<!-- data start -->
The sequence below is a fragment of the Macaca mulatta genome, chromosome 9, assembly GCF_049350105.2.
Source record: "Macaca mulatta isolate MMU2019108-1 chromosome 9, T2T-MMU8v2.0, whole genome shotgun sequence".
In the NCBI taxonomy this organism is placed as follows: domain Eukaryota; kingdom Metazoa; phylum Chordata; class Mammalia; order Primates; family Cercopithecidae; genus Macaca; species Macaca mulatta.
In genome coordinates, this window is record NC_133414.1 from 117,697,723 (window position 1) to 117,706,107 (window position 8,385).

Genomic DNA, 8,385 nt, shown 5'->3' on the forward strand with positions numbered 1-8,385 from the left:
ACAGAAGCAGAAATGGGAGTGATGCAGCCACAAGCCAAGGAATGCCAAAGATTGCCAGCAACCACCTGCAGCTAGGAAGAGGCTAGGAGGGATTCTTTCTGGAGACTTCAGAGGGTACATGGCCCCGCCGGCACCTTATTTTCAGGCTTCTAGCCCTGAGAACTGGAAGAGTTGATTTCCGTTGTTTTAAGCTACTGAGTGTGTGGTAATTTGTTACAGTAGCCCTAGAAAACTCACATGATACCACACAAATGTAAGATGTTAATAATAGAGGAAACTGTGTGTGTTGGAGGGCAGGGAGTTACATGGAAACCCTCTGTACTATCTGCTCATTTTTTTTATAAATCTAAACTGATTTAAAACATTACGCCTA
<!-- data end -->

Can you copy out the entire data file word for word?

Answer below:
The sequence below is a fragment of the Macaca mulatta genome, chromosome 9, assembly GCF_049350105.2.
Source record: "Macaca mulatta isolate MMU2019108-1 chromosome 9, T2T-MMU8v2.0, whole genome shotgun sequence".
In the NCBI taxonomy this organism is placed as follows: domain Eukaryota; kingdom Metazoa; phylum Chordata; class Mammalia; order Primates; family Cercopithecidae; genus Macaca; species Macaca mulatta.
In genome coordinates, this window is record NC_133414.1 from 117,697,723 (window position 1) to 117,706,107 (window position 8,385).

Genomic DNA, 8,385 nt, shown 5'->3' on the forward strand with positions numbered 1-8,385 from the left:
ACAGAAGCAGAAATGGGAGTGATGCAGCCACAAGCCAAGGAATGCCAAAGATTGCCAGCAACCACCTGCAGCTAGGAAGAGGCTAGGAGGGATTCTTTCTGGAGACTTCAGAGGGTACATGGCCCCGCCGGCACCTTATTTTCAGGCTTCTAGCCCTGAGAACTGGAAGAGTTGATTTCCGTTGTTTTAAGCTACTGAGTGTGTGGTAATTTGTTACAGTAGCCCTAGAAAACTCACATGATACCACACAAATGTAAGATGTTAATAATAGAGGAAACTGTGTGTGTTGGAGGGCAGGGAGTTACATGGAAACCCTCTGTACTATCTGCTCATTTTTTTTATAAATCTAAACTGATTTAAAACATTACGCCTA